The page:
Confused Literature with Literacy
Fell Greene, Ed.D.
Readings for Comprehension |
| AVKO Curriculum
| The Teaching of Reading
is a reprint of one originally published in the Fall
2000 issue of the LaBIDA Journal, a publication of
the International Dyslexia Association, Louisiana
Branch. Dr. Greene was the keynote speaker at
the LaBIDA Tulane conference. She is Academic
Dean at the National Institute for Continuing
Education, author of Language!, and founder of
Examples of Fuzzy Thinking That Caused a
1. Language is a "natural"
human phenomenon. If we immerse our students
in language and literature, they'll become good
This kind of thinking requires a giant leap of
logic: spoken language is a natural human
phenomenon; written language is not. Written
language is invented. Writing has been
variously invented in various cultures and
civilizations. A quick review of history and
anthropology reveals that most civilizations never
developed a written language.
2. Don't worry about
word recognition. Comprehension is all that
matters. Focus on the semantic, syntactic, and
schematic cueing systems in teaching reading.
on, some glean the overall meaning of a passage
without identifying all words; context clues and
picture clues can mask even the most serious
learning disability. But readers require
automaticity in decoding to become good readers;
they must identify words as automatically as their
own names. If not, "word attack" becomes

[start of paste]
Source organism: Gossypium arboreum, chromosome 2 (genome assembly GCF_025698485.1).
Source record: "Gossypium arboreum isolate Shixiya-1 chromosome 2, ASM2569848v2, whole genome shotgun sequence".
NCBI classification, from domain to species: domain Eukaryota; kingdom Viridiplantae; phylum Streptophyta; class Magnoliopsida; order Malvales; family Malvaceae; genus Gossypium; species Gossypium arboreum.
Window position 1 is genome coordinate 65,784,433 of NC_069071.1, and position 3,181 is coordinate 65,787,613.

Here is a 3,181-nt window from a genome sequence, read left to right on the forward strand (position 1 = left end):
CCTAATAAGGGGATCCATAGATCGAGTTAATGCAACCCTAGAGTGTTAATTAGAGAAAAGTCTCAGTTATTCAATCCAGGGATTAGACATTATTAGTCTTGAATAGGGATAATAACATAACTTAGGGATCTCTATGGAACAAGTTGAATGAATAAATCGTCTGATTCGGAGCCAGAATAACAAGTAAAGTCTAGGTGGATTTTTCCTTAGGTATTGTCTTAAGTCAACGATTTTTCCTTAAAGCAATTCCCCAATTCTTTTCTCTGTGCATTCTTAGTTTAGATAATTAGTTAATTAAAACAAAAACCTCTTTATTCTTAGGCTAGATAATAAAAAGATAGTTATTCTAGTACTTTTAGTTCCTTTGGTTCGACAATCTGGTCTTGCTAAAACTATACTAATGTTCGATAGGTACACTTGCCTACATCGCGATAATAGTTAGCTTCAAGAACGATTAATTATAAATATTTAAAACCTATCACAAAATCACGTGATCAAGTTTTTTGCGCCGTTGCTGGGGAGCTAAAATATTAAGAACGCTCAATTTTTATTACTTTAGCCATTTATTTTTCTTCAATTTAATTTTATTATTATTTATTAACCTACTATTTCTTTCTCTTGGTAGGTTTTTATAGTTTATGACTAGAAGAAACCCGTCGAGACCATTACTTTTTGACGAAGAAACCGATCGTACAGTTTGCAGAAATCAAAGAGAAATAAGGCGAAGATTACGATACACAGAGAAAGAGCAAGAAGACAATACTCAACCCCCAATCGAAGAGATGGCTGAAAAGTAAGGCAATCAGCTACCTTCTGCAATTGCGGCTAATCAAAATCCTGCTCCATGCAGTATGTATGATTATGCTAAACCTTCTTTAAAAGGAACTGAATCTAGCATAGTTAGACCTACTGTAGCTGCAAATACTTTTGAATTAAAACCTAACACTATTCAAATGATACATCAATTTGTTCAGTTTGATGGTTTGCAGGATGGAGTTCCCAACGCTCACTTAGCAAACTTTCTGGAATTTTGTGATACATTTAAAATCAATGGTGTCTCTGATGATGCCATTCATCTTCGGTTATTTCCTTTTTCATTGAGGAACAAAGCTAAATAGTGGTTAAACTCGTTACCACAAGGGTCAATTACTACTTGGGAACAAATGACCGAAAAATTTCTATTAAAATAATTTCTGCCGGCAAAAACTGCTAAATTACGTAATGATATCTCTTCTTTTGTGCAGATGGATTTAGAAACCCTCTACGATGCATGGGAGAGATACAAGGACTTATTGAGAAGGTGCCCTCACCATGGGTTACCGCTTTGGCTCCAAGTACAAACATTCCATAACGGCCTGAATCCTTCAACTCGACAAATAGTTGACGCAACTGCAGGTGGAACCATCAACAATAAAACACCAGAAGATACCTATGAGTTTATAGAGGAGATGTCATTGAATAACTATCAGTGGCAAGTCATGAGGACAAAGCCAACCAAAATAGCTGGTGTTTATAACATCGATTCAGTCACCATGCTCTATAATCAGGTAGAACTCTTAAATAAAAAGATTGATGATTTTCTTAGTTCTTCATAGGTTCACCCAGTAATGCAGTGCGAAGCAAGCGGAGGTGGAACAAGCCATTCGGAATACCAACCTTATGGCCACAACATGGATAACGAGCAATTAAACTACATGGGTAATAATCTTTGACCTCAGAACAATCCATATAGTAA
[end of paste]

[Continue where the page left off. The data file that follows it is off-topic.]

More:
literal. Significant increase in special
education referrals occurs at about fifth grade
level--at the same time, a break point occurs in
reading development. Kids can't guess at words
like chlorophyll or circumnavigation; these words
don't exist in their listening vocabularies.
3. Don't worry about
spelling. Let it happen naturally. Let's
do "invented" spelling.
ignored what they had learned about the re-learning
curve in Ed Psych 101. Spelling inventions
were learned so thoroughly they became impossible to
4. Basic skills are not
the issue; literacy can't be achieved through
by definition, is a synergistic collection of
discrete skills--all of those skills that give one
automatic facility with the written word: reading,
writing, spelling, grammar, vocabulary, and
5. The English language
isn't phonologically predictable. Never teach
phonics; it produces phonic-damaged children.
Drill and kill. There are too many rules and
kids can't learn all of those rules.
English is phonologically predictable. The
kids who do not learn the structure and function of
the English language are the ones who are damaged.
Some of learning requires drill and practice;
education need not equal entertainment.
Suppose a math professor suggested that we never
teach the rules. Just immerse them in
numbers. Then, there's whole music. And
whole science. Why not whole medicine?
6. If children are
motivated, they'll become readers; if children are
read to, they'll become readers; when children are
ready, they'll become readers; if children are
placed in a print-rich environment, they'll become
readers; if we fail to teach children the code of
written English, they will learn to read.
the emperor who wasn't wearing any clothes.
The fallout, after twenty years of fuzzy thinking,
has arrived. It's here.
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